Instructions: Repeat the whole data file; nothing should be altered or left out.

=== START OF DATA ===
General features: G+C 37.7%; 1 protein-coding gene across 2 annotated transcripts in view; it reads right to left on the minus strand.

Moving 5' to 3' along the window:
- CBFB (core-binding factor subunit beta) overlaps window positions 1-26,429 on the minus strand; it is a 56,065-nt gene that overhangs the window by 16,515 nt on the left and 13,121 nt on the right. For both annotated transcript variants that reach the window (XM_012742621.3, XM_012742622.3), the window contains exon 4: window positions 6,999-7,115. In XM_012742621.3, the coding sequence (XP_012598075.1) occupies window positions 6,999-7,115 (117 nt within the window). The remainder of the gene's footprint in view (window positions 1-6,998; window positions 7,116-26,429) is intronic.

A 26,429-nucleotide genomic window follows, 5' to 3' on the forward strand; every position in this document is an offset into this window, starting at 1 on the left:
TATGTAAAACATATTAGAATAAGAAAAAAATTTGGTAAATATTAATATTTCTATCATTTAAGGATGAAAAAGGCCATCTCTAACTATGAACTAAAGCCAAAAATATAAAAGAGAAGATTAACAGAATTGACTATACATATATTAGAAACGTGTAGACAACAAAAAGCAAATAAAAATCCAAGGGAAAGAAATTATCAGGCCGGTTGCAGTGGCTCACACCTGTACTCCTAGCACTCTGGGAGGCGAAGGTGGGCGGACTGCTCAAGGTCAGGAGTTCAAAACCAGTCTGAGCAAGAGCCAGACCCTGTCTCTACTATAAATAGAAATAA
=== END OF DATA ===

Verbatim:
General features: G+C 37.7%; 1 protein-coding gene across 2 annotated transcripts in view; it reads right to left on the minus strand.

Moving 5' to 3' along the window:
- CBFB (core-binding factor subunit beta) overlaps window positions 1-26,429 on the minus strand; it is a 56,065-nt gene that overhangs the window by 16,515 nt on the left and 13,121 nt on the right. For both annotated transcript variants that reach the window (XM_012742621.3, XM_012742622.3), the window contains exon 4: window positions 6,999-7,115. In XM_012742621.3, the coding sequence (XP_012598075.1) occupies window positions 6,999-7,115 (117 nt within the window). The remainder of the gene's footprint in view (window positions 1-6,998; window positions 7,116-26,429) is intronic.

A 26,429-nucleotide genomic window follows, 5' to 3' on the forward strand; every position in this document is an offset into this window, starting at 1 on the left:
TATGTAAAACATATTAGAATAAGAAAAAAATTTGGTAAATATTAATATTTCTATCATTTAAGGATGAAAAAGGCCATCTCTAACTATGAACTAAAGCCAAAAATATAAAAGAGAAGATTAACAGAATTGACTATACATATATTAGAAACGTGTAGACAACAAAAAGCAAATAAAAATCCAAGGGAAAGAAATTATCAGGCCGGTTGCAGTGGCTCACACCTGTACTCCTAGCACTCTGGGAGGCGAAGGTGGGCGGACTGCTCAAGGTCAGGAGTTCAAAACCAGTCTGAGCAAGAGCCAGACCCTGTCTCTACTATAAATAGAAATAA